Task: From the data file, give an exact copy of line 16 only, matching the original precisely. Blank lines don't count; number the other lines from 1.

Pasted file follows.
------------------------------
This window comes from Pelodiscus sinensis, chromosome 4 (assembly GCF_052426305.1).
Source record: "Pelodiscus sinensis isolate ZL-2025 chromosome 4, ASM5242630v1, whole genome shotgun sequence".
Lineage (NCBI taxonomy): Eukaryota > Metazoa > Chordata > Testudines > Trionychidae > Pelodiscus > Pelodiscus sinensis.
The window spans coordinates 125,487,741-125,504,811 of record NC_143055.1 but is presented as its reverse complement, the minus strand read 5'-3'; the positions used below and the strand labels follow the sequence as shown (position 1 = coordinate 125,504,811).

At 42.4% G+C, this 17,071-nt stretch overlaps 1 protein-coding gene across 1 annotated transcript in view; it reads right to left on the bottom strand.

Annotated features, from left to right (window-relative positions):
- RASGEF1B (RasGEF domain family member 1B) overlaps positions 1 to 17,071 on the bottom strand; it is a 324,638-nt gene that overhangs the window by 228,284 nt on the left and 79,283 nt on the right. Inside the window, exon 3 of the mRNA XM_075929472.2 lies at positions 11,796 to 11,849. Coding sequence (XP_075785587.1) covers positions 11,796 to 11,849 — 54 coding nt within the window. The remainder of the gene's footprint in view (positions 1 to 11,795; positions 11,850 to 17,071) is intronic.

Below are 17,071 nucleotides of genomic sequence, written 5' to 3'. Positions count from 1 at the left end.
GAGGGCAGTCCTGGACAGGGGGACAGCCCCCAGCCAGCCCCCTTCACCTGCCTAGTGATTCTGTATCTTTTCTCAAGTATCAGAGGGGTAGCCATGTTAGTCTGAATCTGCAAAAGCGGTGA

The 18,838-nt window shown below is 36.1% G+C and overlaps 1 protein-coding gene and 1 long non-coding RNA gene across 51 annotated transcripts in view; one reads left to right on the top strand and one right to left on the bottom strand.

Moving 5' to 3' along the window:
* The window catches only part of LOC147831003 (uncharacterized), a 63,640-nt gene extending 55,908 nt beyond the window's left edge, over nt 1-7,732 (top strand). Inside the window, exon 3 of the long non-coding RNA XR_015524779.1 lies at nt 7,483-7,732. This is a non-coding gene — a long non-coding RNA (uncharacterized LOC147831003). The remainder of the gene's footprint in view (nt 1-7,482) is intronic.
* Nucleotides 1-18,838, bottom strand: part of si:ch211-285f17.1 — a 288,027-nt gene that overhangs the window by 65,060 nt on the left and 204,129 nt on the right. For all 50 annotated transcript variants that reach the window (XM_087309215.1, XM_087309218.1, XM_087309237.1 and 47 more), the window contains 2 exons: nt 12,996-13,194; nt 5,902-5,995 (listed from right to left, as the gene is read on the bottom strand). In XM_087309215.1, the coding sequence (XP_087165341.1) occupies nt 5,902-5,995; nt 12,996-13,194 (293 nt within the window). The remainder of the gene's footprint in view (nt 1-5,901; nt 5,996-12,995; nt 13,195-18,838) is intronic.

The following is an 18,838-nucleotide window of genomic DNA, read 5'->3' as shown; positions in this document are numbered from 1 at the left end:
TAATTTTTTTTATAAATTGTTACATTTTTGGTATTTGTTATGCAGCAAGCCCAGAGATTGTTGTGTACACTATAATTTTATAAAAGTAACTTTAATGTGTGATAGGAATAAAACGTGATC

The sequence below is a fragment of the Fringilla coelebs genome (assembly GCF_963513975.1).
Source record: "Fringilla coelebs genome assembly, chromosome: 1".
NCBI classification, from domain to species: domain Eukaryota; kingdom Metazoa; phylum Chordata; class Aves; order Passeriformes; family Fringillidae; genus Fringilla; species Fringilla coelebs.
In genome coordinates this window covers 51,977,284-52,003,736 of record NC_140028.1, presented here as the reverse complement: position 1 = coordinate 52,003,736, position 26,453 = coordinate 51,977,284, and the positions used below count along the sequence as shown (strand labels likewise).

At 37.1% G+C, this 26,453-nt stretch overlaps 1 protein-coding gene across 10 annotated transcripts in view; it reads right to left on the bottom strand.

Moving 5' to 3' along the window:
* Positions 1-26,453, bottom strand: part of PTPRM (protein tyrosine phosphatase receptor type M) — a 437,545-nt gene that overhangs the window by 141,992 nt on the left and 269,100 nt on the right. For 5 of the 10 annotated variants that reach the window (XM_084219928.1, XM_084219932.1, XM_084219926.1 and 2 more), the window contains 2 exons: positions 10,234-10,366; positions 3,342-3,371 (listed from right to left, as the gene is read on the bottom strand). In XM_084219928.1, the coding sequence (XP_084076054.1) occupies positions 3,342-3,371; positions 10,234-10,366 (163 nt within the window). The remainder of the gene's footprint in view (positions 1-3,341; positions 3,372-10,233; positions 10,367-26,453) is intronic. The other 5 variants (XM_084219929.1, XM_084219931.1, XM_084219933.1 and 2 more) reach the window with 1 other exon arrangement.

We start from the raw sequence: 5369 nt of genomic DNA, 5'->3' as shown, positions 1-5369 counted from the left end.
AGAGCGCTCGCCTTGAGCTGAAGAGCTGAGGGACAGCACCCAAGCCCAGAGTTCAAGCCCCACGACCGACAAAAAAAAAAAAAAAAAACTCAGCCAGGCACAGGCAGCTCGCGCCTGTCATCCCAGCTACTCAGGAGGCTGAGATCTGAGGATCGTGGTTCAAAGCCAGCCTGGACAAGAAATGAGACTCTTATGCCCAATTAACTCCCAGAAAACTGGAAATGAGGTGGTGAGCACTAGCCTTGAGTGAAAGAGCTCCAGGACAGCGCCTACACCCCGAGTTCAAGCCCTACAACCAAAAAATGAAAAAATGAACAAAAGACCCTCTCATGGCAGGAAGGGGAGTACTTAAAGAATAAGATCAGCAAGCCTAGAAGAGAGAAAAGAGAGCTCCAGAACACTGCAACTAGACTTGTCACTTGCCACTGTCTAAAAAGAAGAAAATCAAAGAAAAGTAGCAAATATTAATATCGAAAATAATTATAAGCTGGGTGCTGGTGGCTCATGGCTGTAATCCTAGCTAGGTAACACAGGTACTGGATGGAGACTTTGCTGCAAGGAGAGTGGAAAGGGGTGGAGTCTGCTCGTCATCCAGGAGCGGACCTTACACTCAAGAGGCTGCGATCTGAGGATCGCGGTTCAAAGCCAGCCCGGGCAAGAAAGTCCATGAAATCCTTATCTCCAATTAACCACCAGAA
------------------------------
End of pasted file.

The sequence below is a fragment of the Fringilla coelebs genome (assembly GCF_963513975.1).